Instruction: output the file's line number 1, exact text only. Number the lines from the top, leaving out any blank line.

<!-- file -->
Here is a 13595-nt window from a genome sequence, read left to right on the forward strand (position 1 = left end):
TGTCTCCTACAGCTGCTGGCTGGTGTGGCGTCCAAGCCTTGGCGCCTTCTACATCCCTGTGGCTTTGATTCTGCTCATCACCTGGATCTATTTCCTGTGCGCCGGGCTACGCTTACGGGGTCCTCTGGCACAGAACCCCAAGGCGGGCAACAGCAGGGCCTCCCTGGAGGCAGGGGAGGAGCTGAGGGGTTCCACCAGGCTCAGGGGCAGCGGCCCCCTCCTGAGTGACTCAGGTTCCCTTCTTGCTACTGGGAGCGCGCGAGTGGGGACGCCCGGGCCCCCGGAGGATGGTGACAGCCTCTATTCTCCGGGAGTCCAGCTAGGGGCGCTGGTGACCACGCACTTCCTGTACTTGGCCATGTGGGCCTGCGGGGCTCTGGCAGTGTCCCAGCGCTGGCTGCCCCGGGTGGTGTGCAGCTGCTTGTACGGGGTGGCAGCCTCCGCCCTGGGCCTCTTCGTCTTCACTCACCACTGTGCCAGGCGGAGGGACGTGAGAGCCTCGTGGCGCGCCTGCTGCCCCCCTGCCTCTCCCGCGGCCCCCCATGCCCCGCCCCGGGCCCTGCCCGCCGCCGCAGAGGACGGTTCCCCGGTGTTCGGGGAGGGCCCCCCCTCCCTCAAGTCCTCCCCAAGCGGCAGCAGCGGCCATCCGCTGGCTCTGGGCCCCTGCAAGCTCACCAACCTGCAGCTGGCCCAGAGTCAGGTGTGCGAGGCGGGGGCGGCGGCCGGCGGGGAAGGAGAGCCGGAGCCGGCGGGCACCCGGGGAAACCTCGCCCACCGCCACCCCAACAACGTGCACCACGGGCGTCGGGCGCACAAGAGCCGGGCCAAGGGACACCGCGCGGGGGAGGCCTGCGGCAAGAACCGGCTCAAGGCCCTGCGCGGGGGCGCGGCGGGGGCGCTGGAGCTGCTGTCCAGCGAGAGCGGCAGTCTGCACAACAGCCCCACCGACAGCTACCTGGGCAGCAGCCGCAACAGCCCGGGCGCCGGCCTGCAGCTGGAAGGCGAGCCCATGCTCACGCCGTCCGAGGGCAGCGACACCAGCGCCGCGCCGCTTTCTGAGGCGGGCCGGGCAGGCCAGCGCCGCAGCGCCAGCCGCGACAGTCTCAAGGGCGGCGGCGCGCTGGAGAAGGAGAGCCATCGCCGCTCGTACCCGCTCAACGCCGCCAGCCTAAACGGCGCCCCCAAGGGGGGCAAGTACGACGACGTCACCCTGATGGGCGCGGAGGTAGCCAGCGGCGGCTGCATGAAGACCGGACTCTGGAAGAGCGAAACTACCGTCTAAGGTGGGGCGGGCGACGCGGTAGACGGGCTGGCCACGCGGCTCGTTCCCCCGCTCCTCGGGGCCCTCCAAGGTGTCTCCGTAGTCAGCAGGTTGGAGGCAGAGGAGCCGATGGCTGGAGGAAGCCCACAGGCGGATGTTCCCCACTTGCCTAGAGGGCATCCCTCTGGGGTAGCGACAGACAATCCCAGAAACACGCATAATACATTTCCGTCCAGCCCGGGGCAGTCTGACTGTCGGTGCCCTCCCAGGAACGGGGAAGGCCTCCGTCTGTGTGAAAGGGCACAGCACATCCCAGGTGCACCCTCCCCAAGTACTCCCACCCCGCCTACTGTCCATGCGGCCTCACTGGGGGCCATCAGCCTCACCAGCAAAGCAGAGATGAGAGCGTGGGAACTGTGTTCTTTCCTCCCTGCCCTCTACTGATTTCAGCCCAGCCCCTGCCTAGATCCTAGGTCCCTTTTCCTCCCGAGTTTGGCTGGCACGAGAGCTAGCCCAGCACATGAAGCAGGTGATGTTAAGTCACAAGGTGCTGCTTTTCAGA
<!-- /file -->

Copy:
Here is a 13595-nt window from a genome sequence, read left to right on the forward strand (position 1 = left end):